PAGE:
The health care coalition is part of a tiered response management system for integrating medical and health resources during large scale emergencies. The 2006 Health Resources and Services Administration Program recently incorporated this tiered model into its Guidance for the National Bioterrorism Hospital Preparedness Program (3 ). This management framework describes a process for interfacing medical and health resources with widening levels of responders from the individual health care organization (Tier 1), through the healthcare coalition (Tier 2) to local (Tier 3), state (Tier 4), interstate (Tier 5) and federal (Tier 6) levels.
Communities around the country have begun to recognize the value of health care coalitions (4, 5), but additional guidance on the development and implementation of health care coalitions is necessary to ensure wide- spread adoption of the model. This model was not available at the time that our study questionnaire was developed and disseminated. Our study focus was on the healthcare organization integrating into the community, rather than the hospital organizing the community.
Dr. Jarrett's closing statement suggests "that physician leadership drive this type of integration of resources"¦" We disagree that common physician credentials make them the only uniquely qualified leaders for this initiative. Interested physicians should move beyond currently disjointed "disaster medicine" concepts to understand "medical emergency management" (6), with the scientific and professional qualifications for developing and managing complex systems. Understanding these concepts and principles will become even more important as the National Incident Management System (7) standardizes terminology and concepts across response disciplines and across the United States.
Barbara I Braun PhD1, Nicole V Wineman MA MPH MBA1, Joseph A Barbera MD2, Jerod M Loeb PhD1
1 Joint Commission on Accreditation of Healthcare Organizations, Division of Research Oakbrook Terrace, IL 2 The George Washington University, Institute for Crisis, Disaster and Risk Management, Washington, DCReferences
1. Lessons learned from Hurricane Wilma. Joint Commission Perspectives. March 2006: 26 (3) 5-7.
2. Medical Surge Capacity and Capability: A Management System for Integrating Medical and Health Resources During Large-Scale Emergencies. Washington, DC: U.S. Department of Health and Human Services; 2004.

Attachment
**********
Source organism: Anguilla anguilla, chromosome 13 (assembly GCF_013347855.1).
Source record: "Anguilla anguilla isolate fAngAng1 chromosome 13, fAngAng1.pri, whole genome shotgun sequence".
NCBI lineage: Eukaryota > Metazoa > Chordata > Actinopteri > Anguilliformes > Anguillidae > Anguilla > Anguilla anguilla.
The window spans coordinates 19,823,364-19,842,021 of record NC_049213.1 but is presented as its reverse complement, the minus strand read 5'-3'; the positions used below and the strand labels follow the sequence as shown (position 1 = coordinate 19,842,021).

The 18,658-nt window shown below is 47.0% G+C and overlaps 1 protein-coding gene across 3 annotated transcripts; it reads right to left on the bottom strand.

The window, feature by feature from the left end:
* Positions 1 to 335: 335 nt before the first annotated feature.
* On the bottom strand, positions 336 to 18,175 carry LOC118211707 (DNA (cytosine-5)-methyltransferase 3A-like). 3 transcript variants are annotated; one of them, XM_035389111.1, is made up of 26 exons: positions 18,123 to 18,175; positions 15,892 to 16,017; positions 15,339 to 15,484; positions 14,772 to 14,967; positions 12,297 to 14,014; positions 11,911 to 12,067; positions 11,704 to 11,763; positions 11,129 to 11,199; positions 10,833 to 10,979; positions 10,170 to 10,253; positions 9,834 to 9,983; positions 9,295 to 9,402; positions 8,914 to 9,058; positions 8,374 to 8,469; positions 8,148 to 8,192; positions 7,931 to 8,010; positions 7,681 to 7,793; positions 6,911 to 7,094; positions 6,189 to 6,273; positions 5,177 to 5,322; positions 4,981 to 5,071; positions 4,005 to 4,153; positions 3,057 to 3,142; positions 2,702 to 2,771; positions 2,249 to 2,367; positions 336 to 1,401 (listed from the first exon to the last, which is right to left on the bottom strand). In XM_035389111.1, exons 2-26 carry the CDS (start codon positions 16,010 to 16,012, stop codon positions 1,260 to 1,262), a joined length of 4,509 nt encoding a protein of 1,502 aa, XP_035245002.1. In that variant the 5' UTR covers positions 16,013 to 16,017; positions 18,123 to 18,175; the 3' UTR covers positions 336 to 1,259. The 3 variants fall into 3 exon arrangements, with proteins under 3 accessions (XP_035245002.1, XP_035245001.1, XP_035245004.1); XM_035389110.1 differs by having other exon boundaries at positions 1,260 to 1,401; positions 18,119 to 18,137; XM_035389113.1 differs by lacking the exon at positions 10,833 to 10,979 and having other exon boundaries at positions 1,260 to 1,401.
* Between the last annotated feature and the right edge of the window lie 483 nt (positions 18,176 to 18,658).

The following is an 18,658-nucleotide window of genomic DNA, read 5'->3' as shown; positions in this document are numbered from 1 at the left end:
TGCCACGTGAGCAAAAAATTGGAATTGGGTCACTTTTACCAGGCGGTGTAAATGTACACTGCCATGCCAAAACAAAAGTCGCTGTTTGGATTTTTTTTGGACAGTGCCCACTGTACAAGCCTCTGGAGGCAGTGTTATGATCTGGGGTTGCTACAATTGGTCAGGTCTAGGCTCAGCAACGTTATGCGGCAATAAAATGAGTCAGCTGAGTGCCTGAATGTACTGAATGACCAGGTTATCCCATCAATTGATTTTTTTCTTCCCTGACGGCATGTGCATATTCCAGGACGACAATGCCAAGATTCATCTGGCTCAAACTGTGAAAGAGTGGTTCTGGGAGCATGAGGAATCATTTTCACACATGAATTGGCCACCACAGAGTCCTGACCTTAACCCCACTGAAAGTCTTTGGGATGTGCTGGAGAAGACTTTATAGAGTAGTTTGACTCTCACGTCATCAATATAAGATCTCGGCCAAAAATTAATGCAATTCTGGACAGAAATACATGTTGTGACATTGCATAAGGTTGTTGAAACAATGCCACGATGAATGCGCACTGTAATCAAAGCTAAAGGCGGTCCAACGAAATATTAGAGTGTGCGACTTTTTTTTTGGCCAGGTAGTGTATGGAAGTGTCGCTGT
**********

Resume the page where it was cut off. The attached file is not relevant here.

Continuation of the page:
3. National Bioterrorism Hospital Preparedness Program, Program Guidance, Fiscal Year 2006 U.S. Department of Health and Human Services, Health Resources and Services Administration, July 2, 2006.
4. Tanielain T, Ricci K, Stoto MA, Dausey DJ, Davis LM, Myers S, Olmsted S, Willis HH. Exemplary Practices in Public Health Preparedness. Center for Domestic and International Health Security. The RAND Corporation, 2005. Accessed August 8, 2006. http://www.rand.org/pubs/technical_reports/2005/RAND_TR239.pdf
5. Altered Standards of Care in Mass Casualty Events. Prepared by Health Systems Research Inc. under Contract No. 290-04-0010. AHRQ Publication No. 05-0043. Rockville MD: Agency for Healthcare Research and Quality. April 2005.
6. Barbera JA, Macintyre AG, Shaw GL, Seefried VI, Westerman LT, de Cosmo S. MSEmergency Management (EM) Principles and Practices for Healthcare Systems. U.S. Department of Veterans Affairs, Veterans Health Administration. June 2006. Accessed August 14, 2006. http://www1.va.gov/emshg/page.cfm?pg=122
7. National Incident Management System. U.S. Department of Homeland Security. March 1, 2004. Accessed August 14, 2006. http://www.dhs.gov/interweb/assetlibrary/NIMS-90-web.pdf
Braun BI, Wineman NV, Finn NL, Barbera JA, Schmaltz SP, Loeb JM. Integrating Hospitals into Community Emergency Preparedness Planning. Ann Intern Med. ;144:799–811. doi: 10.7326/0003-4819-144-11-200606060-00006
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Published: Ann Intern Med. 2006;144(11):799-811.
Emergency Medicine, Hospital Medicine.